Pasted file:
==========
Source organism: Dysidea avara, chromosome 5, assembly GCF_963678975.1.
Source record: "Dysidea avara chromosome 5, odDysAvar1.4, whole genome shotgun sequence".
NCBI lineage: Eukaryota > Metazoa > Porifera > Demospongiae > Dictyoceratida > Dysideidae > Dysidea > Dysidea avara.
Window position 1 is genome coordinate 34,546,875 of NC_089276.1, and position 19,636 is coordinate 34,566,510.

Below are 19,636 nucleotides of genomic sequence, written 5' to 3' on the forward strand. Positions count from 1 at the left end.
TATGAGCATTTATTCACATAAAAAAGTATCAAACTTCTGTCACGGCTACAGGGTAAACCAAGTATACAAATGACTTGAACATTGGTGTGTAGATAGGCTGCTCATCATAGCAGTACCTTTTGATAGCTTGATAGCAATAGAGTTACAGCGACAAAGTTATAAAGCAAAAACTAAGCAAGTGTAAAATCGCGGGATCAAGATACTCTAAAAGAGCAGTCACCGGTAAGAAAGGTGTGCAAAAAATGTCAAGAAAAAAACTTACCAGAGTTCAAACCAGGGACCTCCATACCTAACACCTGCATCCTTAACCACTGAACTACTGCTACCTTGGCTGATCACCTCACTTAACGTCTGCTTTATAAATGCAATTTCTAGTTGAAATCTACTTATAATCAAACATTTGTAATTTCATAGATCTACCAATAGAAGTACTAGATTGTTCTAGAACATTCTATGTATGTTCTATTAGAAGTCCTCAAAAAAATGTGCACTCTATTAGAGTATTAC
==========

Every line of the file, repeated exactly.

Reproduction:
Source organism: Dysidea avara, chromosome 5, assembly GCF_963678975.1.
Source record: "Dysidea avara chromosome 5, odDysAvar1.4, whole genome shotgun sequence".
NCBI lineage: Eukaryota > Metazoa > Porifera > Demospongiae > Dictyoceratida > Dysideidae > Dysidea > Dysidea avara.
Window position 1 is genome coordinate 34,546,875 of NC_089276.1, and position 19,636 is coordinate 34,566,510.

Below are 19,636 nucleotides of genomic sequence, written 5' to 3' on the forward strand. Positions count from 1 at the left end.
TATGAGCATTTATTCACATAAAAAAGTATCAAACTTCTGTCACGGCTACAGGGTAAACCAAGTATACAAATGACTTGAACATTGGTGTGTAGATAGGCTGCTCATCATAGCAGTACCTTTTGATAGCTTGATAGCAATAGAGTTACAGCGACAAAGTTATAAAGCAAAAACTAAGCAAGTGTAAAATCGCGGGATCAAGATACTCTAAAAGAGCAGTCACCGGTAAGAAAGGTGTGCAAAAAATGTCAAGAAAAAAACTTACCAGAGTTCAAACCAGGGACCTCCATACCTAACACCTGCATCCTTAACCACTGAACTACTGCTACCTTGGCTGATCACCTCACTTAACGTCTGCTTTATAAATGCAATTTCTAGTTGAAATCTACTTATAATCAAACATTTGTAATTTCATAGATCTACCAATAGAAGTACTAGATTGTTCTAGAACATTCTATGTATGTTCTATTAGAAGTCCTCAAAAAAATGTGCACTCTATTAGAGTATTAC